5Why did the emperor send fleets out on these long ocean voyages? Different historians have given different answers to that question.
6Why did the emperor send fleets out on these long ocean voyages? 1. To establish tributary relations with foreign kingdoms. China considered itself stronger than all the foreign kingdoms. China demonstrated its strength by inviting rulers of other kingdoms to China, by giving them presents, and by receiving their presents in return.
7Why did the emperor send fleets out on these long ocean voyages? 2. To gain the respect of the Chinese people. The emperor became emperor by defeating the previous emperor, his nephew, in a war. To show that he deserved to be emperor, he did lots of spectacular things, like building the Imperial City in Beijing and bringing foreign rulers to China.
8Why did the emperor send fleets out on these long ocean voyages? 3. To develop trade with other kingdoms. In addition to tribute, which is a form of trade, Zheng He’s voyages promoted trade among private merchants throughout Southeast Asia and South Asia by making the trade routes safe from pirates.
9Who was Zheng He? (Pronounce it “Jung Huh”) As with many famous people, we know more legend than history. People have been making up stories about Zheng He for 600 years!
10What we know from historical documents Zheng He was born about 1370 in Yunnan, a province in south- western China.His family was Muslim. His father and grandfather had made pilgrimages to Mecca.
11What we know from historical documents When Zheng He was 11 years old, soldiers sent by the emperor killed his father during a civil war.By the time he was 20, Zheng He was working for prince Zhu Di in Beijing.
12What we know from historical documents Zhu Di was the son of the first emperor of the Ming dynasty. When the emperor died, Zhu Di defeated his nephew in war and made himself the new emperor (1402).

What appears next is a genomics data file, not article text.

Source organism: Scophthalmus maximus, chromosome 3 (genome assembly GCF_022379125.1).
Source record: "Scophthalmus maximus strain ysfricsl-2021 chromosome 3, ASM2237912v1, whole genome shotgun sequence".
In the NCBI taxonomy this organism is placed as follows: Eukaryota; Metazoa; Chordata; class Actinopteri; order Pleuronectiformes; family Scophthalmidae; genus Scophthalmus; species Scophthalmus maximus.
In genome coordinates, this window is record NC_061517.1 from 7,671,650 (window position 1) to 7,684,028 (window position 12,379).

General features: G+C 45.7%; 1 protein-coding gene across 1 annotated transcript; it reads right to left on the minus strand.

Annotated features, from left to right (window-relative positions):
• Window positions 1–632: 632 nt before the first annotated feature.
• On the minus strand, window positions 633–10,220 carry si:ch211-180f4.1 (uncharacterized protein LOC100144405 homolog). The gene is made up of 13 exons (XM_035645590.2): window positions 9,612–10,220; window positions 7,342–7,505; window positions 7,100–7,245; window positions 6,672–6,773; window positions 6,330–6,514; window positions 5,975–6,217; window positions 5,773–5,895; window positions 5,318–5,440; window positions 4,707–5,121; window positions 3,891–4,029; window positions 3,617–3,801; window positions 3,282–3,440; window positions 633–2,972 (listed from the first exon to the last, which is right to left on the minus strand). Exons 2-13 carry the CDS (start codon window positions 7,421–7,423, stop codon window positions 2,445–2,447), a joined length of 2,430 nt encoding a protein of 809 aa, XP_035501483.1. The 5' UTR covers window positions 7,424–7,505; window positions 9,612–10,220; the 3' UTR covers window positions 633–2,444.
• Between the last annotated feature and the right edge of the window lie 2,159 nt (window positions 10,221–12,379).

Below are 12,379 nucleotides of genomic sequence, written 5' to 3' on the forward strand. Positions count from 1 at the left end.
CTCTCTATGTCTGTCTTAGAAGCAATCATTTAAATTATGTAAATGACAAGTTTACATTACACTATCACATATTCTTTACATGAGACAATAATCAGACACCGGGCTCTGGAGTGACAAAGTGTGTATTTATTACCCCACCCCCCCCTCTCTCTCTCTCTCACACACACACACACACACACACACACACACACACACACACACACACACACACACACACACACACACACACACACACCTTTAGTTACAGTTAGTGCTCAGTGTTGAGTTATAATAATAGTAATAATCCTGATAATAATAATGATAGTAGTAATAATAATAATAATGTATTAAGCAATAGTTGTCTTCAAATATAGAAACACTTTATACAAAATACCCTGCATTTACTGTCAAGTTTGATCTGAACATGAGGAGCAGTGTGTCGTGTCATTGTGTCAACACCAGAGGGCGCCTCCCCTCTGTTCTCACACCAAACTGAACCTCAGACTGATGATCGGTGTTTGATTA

13What we know from historical documents Zheng He helped Zhu Di become emperor, and the new emperor made Zheng He commander of the fleets sent to explore the southern and western oceans.
14What we know from historical documents Zheng He was the top commander on all seven expeditions between 1405 andZheng He probably died during the final expedition, but there is no official record.
15Why was Zheng He a eunuch? When Zheng He’s father was killed, Zheng He was captured. Along with all the other young boy prisoners, he was castrated, “the barbarian and cruel custom of that period.”(Historian Su Ming-Yang)
16For a time line of Zheng He’s seven voyages, see Document A. For a map of the seventh voyage, see Document B.
17Zheng He’s fleetModels at the Cheng Ho Cultural Museum in Melaka
18This video gives an idea of what Zheng He’s fleet might have looked like. (Does the Chinese fleet seem friendly or scary?)Video created for a Zheng He exhibit at the National Library of Singapore (2005).
19Based on these models, do you think Zheng He’s ship is about 2½ times as long as Columbus’s ship? Recent research suggests that Zheng He’s ship was about 220 feet long. Columbus’s ship was about 85 feet long.The small model in front is one of the three ships Columbus sailed from Spain to the Americas (1492). The large model in the back is Zheng He’s flagship ( ).
20The size of Zheng He’s fleets The number of ships ranged from about to as many as 300.There were various kinds of ships, from the flagship that was probably 220 feet long (football field = 300 feet) to small supply ships.The crew was as large as 28,000 people on some voyages.
21Why did the Chinese stop sending the fleets after 1433? Many historians agree that the expeditions stopped mainly because they were too expensive.
22The emperor who first sent Zheng He out was also spending lots of money Building a new capital in Beijing.Conducting military campaigns against the nomads in the north.Rebuilding the Great Wall.Rebuilding the Grand Canal.Waging war against Vietnam for 20 years.
23When the emperor died in 1424, the new emperor decided it was time to reduce spending. After all, the expeditions had accomplished their original goals of establishing tributary relationships, establishing the prestige of the emperor, and developing trade.
24As people recently observed the 600th anniversary of Zheng He’s voyages, a debate among historians emerged: Was Zheng He a peaceful ambassador or an imperial aggressor?
25Historian Geoff Wade says: “Zheng He’s expeditions were intended to achieve the recognition of Ming dominance over all the states and kingdoms in the regions visited. To achieve this they used force, or the threat of force.”
26Historian Tan Ta Sen says: “Zheng He acted as a peacekeeper and guardian of native states to maintain law and order and the safety of trade routes. Throughout his seven voyages Zheng He did not occupy or colonize an inch of foreign land.”
27What do you think? To help you decide, we are going to conduct an investigation just like historians do. We’re going to study some documents from Zheng He’s time to see what really happened.